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118 Table 5 1 Baseline Configuration Parameters Core Model Processing Elements 2.4G Hz, out of order, 4 issue, 65nm L1D Cache 32kB, 4 way, 32B blocks, 2 cycle latency L2 Cache 4MB, 8 way, 32B blocks, 9 cycle latency Off chip memory 240 cycle latency VDD 0.6 1V (default of 1V) Transactional Model Conflict Detection Eager and lazy Version Management Eager and lazy Conflict Resolution Requester/Committer wins with exponential backoff Conflict Granularity 32B Primary Baseline 50 Primary Variable 9 Secondary Baseline 12 Table 5 2 Frequency an d Supply Voltage Freq (GHz) 2.93 2.67 2.40 2.27 2.20 2.13 2.00 1.87 1.73 1.60 1.47 1.33 1.20 1.07 Vdd (V) 1.00 1.00 1.00 0.97 0.95 0.93 0.90 0.87 0.84 0.80 0.77 0.72 0.67 0.60 Table 5 3 Benchmark Parameters Benchmark Abbrevi ation Input Benchmark Abbreviation Input barnes BN 16K particles labyrinth LB x32 y32 z3 n96 bayes BY 1024 records ocean con OC 258x258 cholesky CH tk15.O ocean non ON 66x66 fluidanimate FA 35kMips raytrace RT Teapot fmm FM 16K particles vacati on VA 4096 tasks genome GN g256 s16 n16384 water nsq WN 512 molecules kmeans KM Random1000_12 water sp WS 512 molecules

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119 Table 5 4 Transactional and Microarchitecture Independent Characteristics From TransPlant Characteris tic Description Threads Total number of threads in the program Homogeneity All threads have the same characteristics Tx Granularity Number of instructions in a transaction Tx Stride Number of instructions between transactions Read Set Number of unique reads in a transaction Write Set Number of unique writes in a transaction Shared Memory Number of global memory accesses Conflict Dist. Distribution of global memory accesses Tx Inst. Mix Instruction mix of transactional section(s) Sq Inst. Mix Inst ruction mix of sequential section(s) Table 5 5 Performance Comparison (nJs 2 ) EE EL LL DVFS+CS Gating Serial DVFS+CS Gating Serial DVFS+CS Gating Serial BN 4.10E+10 4.65E+10 4.65E+10 4.24E+10 4.64E+10 4.65E+10 4.34E+10 4.65 E+10 4.66E+10 BY 2.98E+11 3.58E+11 3.63E+11 2.53E+11 3.57E+11 3.62E+11 2.92E+11 3.50E+11 3.37E+11 CH 1.92E+08 2.09E+08 2.09E+08 1.92E+08 2.09E+08 2.09E+08 1.93E+08 2.09E+08 2.10E+08 FA 1.86E+10 1.98E+10 1.98E+10 1.86E+10 1.98E+10 1.98E+10 1.86E+10 1.99E +10 1.99E+10 FM 6.76E+10 7.15E+10 7.15E+10 6.76E+10 7.15E+10 7.15E+10 6.73E+10 7.15E+10 7.15E+10 GN 5.13E+04 5.63E+04 5.77E+04 5.13E+04 5.63E+04 5.77E+04 5.65E+04 5.72E+04 5.85E+04 KM 8.38E+08 9.22E+08 9.41E+08 8.38E+08 9.22E+08 9.41E+08 1.47E+09 9.03E+ 08 LB 3.47E+07 2.85E+08 1.03E+09 3.29E+07 2.85E+08 1.03E+09 2.85E+07 1.12E+08 OC 5.83E+09 6.23E+09 6.24E+09 5.83E+09 6.23E+09 6.24E+09 5.90E+09 6.23E+09 6.24E+09 ON 9.51E+06 9.76E+06 1.03E+07 9.51E+06 9.76E+06 1.03E+07 9.74E+06 9.94E+06 1.03E+07 RT 9 .33E+07 9.95E+07 1.16E+08 9.33E+07 9.95E+07 1.16E+08 1.02E+08 1.15E+08 1.40E+08 VA 3.21E+07 4.03E+07 4.03E+07 3.21E+07 4.03E+07 4.03E+07 3.23E+07 4.03E+07 4.03E+07 WN 2.88E+08 3.10E+08 3.11E+08 2.88E+08 3.10E+08 3.11E+08 2.93E+08 3.11E+08 3.11E+08 WS 1. 92E+08 2.03E+08 2.03E+08 1.92E+08 2.03E+08 2.03E+08 1.93E+08 2.03E+08 2.03E+08 GEO 4.86E+08 6.15E+08 6.88E+08 4.79E+08 6.15E+08 6.88E+08 5.08E+08 5.82E+08 6.56E+08 Figure 5 1 Benchmark Power (SPLASH 2 and STAMP) 0 50 100 150 200 250 LK EE EL LL LK EE EL LL LK EE EL LL LK EE EL LL LK EE EL LL LK EE EL LL LK EE EL LL LK EE EL LL LK EE EL LL LK EE EL LL LK EE EL LL LK EE EL LL LK EE EL LL LK EE EL LL BN BY CH FA FM GN KM LB OC ON RT VA WN WS Avg. Power (W) FETCH ISSUE MEM EXEC CLOCK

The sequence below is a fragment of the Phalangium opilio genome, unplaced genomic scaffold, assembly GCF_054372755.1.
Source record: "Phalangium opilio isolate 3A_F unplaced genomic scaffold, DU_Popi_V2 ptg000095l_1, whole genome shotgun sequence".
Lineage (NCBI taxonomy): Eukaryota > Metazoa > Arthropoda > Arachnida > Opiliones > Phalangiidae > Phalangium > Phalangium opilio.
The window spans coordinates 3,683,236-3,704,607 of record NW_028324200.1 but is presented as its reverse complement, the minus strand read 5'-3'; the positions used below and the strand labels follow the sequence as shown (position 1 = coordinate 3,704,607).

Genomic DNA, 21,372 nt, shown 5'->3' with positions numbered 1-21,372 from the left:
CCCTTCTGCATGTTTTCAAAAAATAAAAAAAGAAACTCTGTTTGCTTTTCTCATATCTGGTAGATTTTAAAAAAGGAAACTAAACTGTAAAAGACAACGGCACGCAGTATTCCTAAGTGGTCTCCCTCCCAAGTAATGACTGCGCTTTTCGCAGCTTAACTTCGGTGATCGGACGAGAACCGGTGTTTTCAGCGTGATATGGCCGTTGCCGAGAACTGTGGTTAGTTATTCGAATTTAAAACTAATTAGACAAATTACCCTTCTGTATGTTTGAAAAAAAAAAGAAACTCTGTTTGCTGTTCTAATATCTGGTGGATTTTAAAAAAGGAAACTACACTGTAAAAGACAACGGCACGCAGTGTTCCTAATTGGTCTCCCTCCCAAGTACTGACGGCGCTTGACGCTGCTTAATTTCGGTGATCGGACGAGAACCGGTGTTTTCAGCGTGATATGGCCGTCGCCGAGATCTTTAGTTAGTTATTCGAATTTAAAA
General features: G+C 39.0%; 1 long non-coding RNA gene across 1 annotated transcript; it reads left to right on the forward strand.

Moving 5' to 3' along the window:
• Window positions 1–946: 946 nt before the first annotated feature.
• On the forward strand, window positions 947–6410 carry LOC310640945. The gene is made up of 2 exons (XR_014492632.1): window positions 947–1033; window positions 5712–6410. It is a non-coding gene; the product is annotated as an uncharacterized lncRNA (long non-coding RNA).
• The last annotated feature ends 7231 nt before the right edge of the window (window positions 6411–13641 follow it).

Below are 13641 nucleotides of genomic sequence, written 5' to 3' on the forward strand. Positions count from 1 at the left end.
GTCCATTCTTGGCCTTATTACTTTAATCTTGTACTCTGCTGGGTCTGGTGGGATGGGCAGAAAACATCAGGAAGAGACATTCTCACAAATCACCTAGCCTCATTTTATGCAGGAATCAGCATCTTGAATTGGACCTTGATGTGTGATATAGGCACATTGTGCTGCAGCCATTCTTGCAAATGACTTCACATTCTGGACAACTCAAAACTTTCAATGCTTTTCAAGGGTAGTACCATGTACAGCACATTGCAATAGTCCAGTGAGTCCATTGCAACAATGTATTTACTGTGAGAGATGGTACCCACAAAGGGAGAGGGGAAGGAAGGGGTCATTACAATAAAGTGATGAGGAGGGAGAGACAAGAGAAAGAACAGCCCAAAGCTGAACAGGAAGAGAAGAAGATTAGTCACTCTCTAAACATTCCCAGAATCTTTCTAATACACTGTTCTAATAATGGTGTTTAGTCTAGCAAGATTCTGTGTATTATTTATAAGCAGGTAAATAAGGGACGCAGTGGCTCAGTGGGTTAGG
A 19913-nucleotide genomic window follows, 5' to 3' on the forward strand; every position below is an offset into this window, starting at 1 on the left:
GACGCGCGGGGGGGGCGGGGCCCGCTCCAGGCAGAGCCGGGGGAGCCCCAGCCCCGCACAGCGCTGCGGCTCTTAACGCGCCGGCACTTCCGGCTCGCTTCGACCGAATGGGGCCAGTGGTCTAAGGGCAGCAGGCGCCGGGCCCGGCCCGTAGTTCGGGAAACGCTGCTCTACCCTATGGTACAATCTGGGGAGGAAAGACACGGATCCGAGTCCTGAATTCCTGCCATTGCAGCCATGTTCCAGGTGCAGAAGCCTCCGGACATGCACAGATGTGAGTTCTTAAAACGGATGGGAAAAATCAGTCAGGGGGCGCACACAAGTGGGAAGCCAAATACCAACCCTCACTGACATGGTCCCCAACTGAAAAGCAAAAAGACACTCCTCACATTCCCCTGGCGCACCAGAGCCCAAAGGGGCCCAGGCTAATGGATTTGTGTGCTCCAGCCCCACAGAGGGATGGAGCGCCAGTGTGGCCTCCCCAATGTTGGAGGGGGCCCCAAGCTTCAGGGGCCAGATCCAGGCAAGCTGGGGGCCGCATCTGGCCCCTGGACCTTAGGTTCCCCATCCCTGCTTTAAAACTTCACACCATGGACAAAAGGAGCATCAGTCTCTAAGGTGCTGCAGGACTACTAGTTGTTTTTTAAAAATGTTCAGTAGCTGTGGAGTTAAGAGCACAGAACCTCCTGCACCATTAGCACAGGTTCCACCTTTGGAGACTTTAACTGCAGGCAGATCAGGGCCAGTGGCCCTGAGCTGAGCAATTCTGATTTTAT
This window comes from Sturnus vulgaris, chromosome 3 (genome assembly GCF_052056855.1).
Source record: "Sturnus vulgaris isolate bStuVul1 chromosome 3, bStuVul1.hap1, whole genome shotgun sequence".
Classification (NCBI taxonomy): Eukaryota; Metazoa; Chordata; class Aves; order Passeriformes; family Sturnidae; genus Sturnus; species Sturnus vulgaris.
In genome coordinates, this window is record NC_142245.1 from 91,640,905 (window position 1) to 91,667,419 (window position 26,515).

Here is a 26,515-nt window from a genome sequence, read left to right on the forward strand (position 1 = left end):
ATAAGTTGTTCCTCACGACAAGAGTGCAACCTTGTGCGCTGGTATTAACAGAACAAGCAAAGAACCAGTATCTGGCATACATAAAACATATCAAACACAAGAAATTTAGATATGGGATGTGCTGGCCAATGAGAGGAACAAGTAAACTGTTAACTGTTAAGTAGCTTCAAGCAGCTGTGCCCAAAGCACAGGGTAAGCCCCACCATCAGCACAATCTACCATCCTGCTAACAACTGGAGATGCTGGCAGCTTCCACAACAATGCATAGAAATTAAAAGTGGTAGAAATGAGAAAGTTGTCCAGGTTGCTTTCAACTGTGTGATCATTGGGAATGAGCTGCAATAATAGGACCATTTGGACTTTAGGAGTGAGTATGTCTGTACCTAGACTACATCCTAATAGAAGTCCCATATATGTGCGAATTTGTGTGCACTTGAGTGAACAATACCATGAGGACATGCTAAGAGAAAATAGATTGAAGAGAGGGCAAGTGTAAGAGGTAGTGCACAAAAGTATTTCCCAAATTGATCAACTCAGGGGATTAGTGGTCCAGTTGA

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120 Figure 5 2 Baseline CMP Design Figure 5 3 EDP (Et 2 ) Using DVFS Normalized to Base Case Figure 5 4 EDP ( E t 2 ) Using Preemptive Stalling Normalized to Base Case Figure 5 5 EDP ( E t 2 ) Using DVFS and Preemptive Stalling Normalized to Base Case 0.00 0.20 0.40 0.60 0.80 1.00 EE EL LL EE EL LL EE EL LL EE EL LL EE EL LL EE EL LL EE EL LL EE EL LL EE EL LL EE EL LL EE EL LL EE EL LL EE EL LL EE EL LL EE EL LL BN BY CH FA FM GN KM LB OC ON RT VA WN WS GEO 0.00 0.20 0.40 0.60 0.80 1.00 1.20 EE EL LL EE EL LL EE EL LL EE EL LL EE EL LL EE EL LL EE EL LL EE EL LL EE EL LL EE EL LL EE EL LL EE EL LL EE EL LL EE EL LL EE EL LL BN BY CH FA FM GN KM LB OC ON RT VA WN WS GEO 0.00 0.20 0.40 0.60 0.80 1.00 EE EL LL EE EL LL EE EL LL EE EL LL EE EL LL EE EL LL EE EL LL EE EL LL EE EL LL EE EL LL EE EL LL EE EL LL EE EL LL EE EL LL EE EL LL BN BY CH FA FM GN KM LB OC ON RT VA WN WS GEO

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121 Figure 5 6 EDP ( E t 2 ) Normalized to Base Case Figure 5 7 Relative Execu tion Time 0 0.2 0.4 0.6 0.8 1 1.2 8 16 32 64 128 256 512 1k 2k 4k 8k 16k 32k 64k 128k 256k GEO EE EL LL 0% 100% 8 16 32 64 128 256 512 1k 2k 4k 8k 16k 32k 64k 128k 256k Cycles Eager Eager Commit Useful Stall Abort Overhead 0% 100% 8 16 32 64 128 256 512 1k 2k 4k 8k 16k 32k 64k 128k 256k Cycles Eager Lazy Commit Useful Stall Abort 0% 100% 8 16 32 64 128 256 512 1k 2k 4k 8k 16k 32k 64k 128k 256k Cycles Lazy Lazy Commit Useful Stalls Aborts

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130 BIOGRAPHICAL SKETCH Clay Hughes was born in Enterprise, Alabama in 1977. He graduated Summa Cum Laude from Florida State University in 2005 with a Bachelor of Science in c omputer e ngineering where he was given the honor of being the 2006 Outstandi ng Graduate in Computer Engineering He received his Master of Science degree from the University of Florida in 2007 from the Department of Elect rical and Computer Engineering and completed his Doctor of Philosophy in 2010.